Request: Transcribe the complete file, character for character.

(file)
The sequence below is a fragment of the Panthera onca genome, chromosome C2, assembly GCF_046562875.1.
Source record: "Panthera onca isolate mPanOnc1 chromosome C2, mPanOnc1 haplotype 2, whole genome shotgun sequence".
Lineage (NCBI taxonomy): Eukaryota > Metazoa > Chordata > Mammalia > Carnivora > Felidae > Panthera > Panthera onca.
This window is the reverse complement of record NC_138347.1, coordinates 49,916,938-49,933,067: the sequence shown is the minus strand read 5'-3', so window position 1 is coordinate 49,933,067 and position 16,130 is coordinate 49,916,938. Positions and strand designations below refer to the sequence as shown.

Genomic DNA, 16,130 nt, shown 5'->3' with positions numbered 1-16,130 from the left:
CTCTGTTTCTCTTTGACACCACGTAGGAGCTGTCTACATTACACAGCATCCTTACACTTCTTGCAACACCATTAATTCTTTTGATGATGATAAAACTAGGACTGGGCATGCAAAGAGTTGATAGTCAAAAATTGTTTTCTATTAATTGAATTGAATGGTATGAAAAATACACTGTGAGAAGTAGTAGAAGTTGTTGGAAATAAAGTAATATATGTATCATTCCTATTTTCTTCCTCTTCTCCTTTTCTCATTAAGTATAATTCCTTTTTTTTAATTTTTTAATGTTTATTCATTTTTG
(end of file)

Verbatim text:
The sequence below is a fragment of the Panthera onca genome, chromosome C2, assembly GCF_046562875.1.
Source record: "Panthera onca isolate mPanOnc1 chromosome C2, mPanOnc1 haplotype 2, whole genome shotgun sequence".
Lineage (NCBI taxonomy): Eukaryota > Metazoa > Chordata > Mammalia > Carnivora > Felidae > Panthera > Panthera onca.
This window is the reverse complement of record NC_138347.1, coordinates 49,916,938-49,933,067: the sequence shown is the minus strand read 5'-3', so window position 1 is coordinate 49,933,067 and position 16,130 is coordinate 49,916,938. Positions and strand designations below refer to the sequence as shown.

Genomic DNA, 16,130 nt, shown 5'->3' with positions numbered 1-16,130 from the left:
CTCTGTTTCTCTTTGACACCACGTAGGAGCTGTCTACATTACACAGCATCCTTACACTTCTTGCAACACCATTAATTCTTTTGATGATGATAAAACTAGGACTGGGCATGCAAAGAGTTGATAGTCAAAAATTGTTTTCTATTAATTGAATTGAATGGTATGAAAAATACACTGTGAGAAGTAGTAGAAGTTGTTGGAAATAAAGTAATATATGTATCATTCCTATTTTCTTCCTCTTCTCCTTTTCTCATTAAGTATAATTCCTTTTTTTTAATTTTTTAATGTTTATTCATTTTTG